Lindsay Scaccia [lindsayscaccia]
In which areas have you thought of building upon your education?
I'm considering taking the GRE and applying to Boston University's TV Production graduate program. At some point I would also like to get an associate's degree in finance or accounting, and/or become a certified tax preparer.
Must someone be the leader or boss in order for a creative team to function well?
I don't think there always needs to be a leader or boss for a creative team to function well. A team of motivated, self-directing creative folks working on a common task can be effective without someone taking on the role of leader. Sometimes it's just a matter of having a referee to refocus. If everyone on the team is committed to making it work, with or without a team captain, it'll work.
What did you first read? How did you begin to write? Who were the first to read what you wrote?
When I started reading for the enjoyment of it, the first authors I picked up were Fred Saberhagen and Stephen King. The Complete Book of Swords and the Dark Tower series have shaped my life in ways it's hard to explain. But basically, the Dark Tower series opened up new worlds to me - it expanded the universe and created infinite possibilities - and I was so full of ideas that I couldn't keep them in my head anymore. (I was always an imaginative kid, but at this point - in fifth grade - my storytelling shifted from lying to writing.) My first readers were my friends at school. My best friend in middle school used to read what I wrote, gush over it, and share it with anyone else who'd read it. She was my first promoter and is still my #1 fan.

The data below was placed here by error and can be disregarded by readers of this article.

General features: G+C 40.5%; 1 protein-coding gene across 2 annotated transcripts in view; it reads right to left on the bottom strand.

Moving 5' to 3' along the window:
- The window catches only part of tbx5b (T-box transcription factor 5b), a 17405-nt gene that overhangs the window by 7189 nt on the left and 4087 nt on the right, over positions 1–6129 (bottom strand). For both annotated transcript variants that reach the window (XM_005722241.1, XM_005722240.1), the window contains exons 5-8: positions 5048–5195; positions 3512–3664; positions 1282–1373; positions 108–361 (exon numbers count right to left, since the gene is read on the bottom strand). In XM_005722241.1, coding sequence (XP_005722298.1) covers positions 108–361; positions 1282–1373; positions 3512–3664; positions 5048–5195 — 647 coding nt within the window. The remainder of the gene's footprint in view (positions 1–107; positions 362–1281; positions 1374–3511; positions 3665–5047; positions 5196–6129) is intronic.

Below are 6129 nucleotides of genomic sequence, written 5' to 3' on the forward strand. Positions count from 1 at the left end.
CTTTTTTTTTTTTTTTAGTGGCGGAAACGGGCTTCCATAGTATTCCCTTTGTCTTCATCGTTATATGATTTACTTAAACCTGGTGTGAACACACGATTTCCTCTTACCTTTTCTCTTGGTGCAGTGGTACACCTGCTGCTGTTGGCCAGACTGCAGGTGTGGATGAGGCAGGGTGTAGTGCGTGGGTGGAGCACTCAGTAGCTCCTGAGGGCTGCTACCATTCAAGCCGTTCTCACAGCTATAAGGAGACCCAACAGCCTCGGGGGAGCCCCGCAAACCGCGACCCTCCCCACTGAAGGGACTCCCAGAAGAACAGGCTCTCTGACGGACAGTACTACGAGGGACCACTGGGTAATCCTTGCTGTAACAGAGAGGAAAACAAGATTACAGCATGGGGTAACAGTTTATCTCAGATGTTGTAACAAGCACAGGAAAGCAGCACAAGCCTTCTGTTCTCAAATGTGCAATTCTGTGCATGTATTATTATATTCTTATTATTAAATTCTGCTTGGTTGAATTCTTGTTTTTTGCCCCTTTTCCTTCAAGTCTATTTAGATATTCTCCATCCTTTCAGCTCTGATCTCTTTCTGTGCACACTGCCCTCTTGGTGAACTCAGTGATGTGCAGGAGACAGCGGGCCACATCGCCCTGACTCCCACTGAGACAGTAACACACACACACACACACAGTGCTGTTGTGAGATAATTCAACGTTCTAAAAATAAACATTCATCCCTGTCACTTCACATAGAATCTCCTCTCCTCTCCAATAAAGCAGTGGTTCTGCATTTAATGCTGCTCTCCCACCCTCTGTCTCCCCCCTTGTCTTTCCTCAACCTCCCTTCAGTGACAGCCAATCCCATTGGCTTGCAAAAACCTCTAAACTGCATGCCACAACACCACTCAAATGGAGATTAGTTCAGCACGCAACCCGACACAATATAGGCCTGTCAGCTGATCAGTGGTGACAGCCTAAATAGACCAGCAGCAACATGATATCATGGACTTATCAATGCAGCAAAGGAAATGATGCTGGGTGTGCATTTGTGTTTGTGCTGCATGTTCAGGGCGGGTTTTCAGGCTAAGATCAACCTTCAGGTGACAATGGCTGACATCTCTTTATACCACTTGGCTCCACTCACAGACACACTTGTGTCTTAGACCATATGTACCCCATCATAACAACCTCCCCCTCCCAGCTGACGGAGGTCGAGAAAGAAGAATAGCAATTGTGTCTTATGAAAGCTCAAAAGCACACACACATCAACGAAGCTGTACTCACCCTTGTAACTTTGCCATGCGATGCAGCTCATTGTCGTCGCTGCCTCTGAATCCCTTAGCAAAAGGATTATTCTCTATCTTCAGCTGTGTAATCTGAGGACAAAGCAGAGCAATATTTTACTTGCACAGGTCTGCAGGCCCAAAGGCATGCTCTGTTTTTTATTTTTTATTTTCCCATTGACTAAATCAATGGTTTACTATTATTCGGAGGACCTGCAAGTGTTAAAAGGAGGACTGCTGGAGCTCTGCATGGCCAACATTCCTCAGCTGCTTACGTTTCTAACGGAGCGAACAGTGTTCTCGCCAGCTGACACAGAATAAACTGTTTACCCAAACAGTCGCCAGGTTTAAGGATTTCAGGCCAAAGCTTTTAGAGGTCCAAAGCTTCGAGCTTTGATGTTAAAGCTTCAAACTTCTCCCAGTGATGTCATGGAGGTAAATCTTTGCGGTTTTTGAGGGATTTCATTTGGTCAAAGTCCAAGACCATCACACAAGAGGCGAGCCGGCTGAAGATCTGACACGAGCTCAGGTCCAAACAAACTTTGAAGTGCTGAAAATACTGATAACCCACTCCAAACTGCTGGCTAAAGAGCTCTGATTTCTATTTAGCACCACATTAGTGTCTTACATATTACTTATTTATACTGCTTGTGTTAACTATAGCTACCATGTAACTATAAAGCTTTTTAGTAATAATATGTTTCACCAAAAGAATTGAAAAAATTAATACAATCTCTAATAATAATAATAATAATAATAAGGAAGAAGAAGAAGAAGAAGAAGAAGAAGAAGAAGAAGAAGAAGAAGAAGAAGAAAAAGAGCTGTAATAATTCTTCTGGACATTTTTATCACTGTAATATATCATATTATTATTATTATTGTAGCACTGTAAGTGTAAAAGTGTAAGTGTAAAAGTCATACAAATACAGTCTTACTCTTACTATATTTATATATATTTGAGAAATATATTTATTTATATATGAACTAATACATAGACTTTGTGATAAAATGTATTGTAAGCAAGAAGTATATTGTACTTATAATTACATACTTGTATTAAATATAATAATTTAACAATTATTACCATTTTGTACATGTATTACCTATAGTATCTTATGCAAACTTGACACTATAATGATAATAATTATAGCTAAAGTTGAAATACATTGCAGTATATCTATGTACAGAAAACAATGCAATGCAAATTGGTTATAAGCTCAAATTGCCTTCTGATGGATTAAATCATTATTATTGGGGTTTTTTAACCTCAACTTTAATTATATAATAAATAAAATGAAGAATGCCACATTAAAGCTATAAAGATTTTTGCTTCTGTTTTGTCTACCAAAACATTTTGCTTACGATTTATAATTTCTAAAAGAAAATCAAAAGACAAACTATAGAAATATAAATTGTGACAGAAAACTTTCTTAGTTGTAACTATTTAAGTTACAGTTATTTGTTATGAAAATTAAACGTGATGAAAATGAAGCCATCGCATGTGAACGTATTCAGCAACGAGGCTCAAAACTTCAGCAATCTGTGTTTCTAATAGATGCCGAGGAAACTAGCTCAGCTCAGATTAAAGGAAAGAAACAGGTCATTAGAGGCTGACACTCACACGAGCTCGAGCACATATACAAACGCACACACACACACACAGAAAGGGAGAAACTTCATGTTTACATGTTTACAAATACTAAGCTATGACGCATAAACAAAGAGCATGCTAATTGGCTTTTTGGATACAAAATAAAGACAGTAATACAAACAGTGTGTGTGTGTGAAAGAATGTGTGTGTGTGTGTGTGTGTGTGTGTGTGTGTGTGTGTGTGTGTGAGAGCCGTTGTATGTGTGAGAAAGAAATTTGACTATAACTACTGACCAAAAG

Do you believe you have already found "your voice" or is that something one is always searching for?
I think the concept of having "your voice" is fluid. Everyone has a core voice, but everything you read - and the more you read of it, the bigger the influence it'll have - contributes to what your voice sounds like. I think I have found (or I recognize) my "voice." I guess I look at voice like a Pandora station. You have a foundational artist (your voice) and then you thumbs-up songs that change the selection Pandora thinks you'll like the most, so the sound of the station shifts a little.
Do you have an online gallery where one can view your photos?
I have a few: Tumblr (espadati.tumblr.com), deviantART (http://kaihlo.deviantart.com/), and ImageKind (http://lotusmadder.imagekind.com/).
What do you try to express through your photography?
My goal, when I practice photography, is to illuminate the beauty that's already in the world that people may simply not see. We all have an awareness of some things and miss others, and I hope that my photographs show viewers some of the things they might miss when they look at the world.
How did you begin in this field? Who introduced you to it?
I initially began in television broadcast in the Introduction to Video Production course at Marshall. It was my introduction to Up Late with Jamie LoFiego, a student-produced late-night talk and variety show. From that spring semester I volunteered primarily as the recorder of the show and the teleprompter operator for the next two fall semesters (because in the spring the students in Intro to Video took over most of the work).
In which media do you presently work or have you worked?